Canon Goes Long With Lenses

Canon announced the long-expected 800mm f/5.6L and 1200mm f/8L lenses. Full details of the lenses are on the data pages, as usual (links above). These lenses aren’t for the faint of heart, at US$15,000 and US$20,000, respectively, so most of you are just going to say “wow” and move on to reading about something else.

What’s interesting to talk about is the way the Canon RF lens lineup is developing, and how it’s getting temporarily distorted. Of the 23 current lenses, 14 reach 100mm or better, in some cases like the new 1200mm, far better. 

Multiple factors seem to be causing this. First, with EF (DSLR) lenses being discontinued, the exotic lens designers and manufacturing group find themselves needing new product to regenerate the revenue that the old EF exotic lenses used to. Sony’s recent emergence as a key sports and wildlife platform makes for another competitor that’s moved quickly and nimbly, and eaten away some of Canon’s trusted press and pro users. Canon has been quick to shore up the RF exotic line, though that doesn’t come cheap for the customer.

Then there’s the M/RF mount duality. Clearly Canon isn’t going to take the M mount much into telephoto territory, if it decides to take it anywhere. To date they haven’t taken it into much more than just a handful of small, inexpensive, consumer-friendly options. But the RF cameras are full frame, so Canon needs substantive telephoto focal lengths to attract the cost conscious sports or wildlife photographer, among others. The f/11 DO lenses are one example of Canon’s approach there, but bolstering those options with more expensive (and far better) exotics is a bit of halo marketing, too.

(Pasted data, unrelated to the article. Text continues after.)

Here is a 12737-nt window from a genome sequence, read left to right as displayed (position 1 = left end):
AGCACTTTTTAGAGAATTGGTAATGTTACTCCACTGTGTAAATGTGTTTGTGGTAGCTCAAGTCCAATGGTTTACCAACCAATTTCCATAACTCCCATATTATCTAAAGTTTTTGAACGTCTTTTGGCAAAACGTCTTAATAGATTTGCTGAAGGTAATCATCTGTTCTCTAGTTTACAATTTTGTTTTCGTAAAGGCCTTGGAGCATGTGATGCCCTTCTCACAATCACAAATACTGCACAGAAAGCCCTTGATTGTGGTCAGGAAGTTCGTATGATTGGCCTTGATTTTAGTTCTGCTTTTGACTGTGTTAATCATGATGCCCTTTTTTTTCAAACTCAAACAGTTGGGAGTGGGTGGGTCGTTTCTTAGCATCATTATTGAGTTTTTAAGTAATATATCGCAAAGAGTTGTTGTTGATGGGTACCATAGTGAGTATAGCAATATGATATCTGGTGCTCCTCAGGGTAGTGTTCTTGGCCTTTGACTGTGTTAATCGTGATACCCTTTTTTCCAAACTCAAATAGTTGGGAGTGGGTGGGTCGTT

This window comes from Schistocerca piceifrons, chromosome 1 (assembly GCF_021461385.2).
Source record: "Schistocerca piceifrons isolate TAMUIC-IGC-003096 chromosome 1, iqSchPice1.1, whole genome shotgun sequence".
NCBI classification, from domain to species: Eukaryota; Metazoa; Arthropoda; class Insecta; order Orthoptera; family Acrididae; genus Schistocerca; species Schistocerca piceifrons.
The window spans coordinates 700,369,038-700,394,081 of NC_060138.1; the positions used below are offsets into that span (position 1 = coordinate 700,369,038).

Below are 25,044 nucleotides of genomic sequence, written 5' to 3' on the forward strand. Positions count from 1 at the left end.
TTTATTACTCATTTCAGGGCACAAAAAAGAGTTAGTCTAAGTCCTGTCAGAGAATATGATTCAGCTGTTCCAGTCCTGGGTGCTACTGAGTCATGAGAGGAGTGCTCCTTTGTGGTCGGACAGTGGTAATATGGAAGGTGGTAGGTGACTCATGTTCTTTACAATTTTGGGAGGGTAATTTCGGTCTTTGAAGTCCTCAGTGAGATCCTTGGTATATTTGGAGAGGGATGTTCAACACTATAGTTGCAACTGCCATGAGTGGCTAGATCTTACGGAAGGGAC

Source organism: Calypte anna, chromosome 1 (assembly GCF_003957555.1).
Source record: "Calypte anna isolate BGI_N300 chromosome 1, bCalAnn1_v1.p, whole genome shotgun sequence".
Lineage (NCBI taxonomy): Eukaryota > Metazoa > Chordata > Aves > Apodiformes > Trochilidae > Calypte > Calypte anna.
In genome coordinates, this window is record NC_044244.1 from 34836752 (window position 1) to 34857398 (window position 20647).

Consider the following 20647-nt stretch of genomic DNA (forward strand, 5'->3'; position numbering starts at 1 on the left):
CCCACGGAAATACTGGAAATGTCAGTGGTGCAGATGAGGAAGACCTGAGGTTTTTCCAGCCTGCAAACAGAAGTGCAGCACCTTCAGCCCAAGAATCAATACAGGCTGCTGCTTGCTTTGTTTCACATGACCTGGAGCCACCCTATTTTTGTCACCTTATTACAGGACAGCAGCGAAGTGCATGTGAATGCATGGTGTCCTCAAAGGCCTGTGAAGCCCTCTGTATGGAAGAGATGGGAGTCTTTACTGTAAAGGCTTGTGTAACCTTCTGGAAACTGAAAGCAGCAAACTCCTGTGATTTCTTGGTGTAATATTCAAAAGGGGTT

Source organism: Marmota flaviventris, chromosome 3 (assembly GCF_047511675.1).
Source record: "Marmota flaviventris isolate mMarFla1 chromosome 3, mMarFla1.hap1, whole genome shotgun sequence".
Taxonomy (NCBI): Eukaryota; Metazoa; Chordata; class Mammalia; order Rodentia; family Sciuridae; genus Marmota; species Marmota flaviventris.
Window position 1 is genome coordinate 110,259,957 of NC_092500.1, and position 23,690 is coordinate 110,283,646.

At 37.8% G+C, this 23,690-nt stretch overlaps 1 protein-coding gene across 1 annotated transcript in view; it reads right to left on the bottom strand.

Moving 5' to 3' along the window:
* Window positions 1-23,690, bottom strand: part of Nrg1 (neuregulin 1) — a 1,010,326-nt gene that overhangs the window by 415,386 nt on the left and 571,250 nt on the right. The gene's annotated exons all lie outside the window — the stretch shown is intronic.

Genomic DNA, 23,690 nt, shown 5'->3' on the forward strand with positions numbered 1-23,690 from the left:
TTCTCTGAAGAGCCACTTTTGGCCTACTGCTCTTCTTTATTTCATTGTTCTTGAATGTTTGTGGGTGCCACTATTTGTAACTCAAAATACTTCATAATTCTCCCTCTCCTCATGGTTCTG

Could it also be that Canon will stay all full frame in the RF mount? The wide angle and telephoto options offered so far give them the flexibility to do so, though there are persistent rumors that an R7 is an APS-C camera. What if, instead, it’s a low-cost full frame camera? 

Canon is the biggest camera player with about 50% of the interchangeable lens camera market, and they seem to be the most disorganized in their strategic direction. But make no mistake, the 400mm f/2.8L, 600mm f/4L, 800mm f/5.6L, and 1200mm f/8L are a statement that shouldn’t be ignored. Still missing is a 300mm f/2 or f/2.8L and 500mm f/4L, but I have little doubt we’ll see something in those focal lengths soon.

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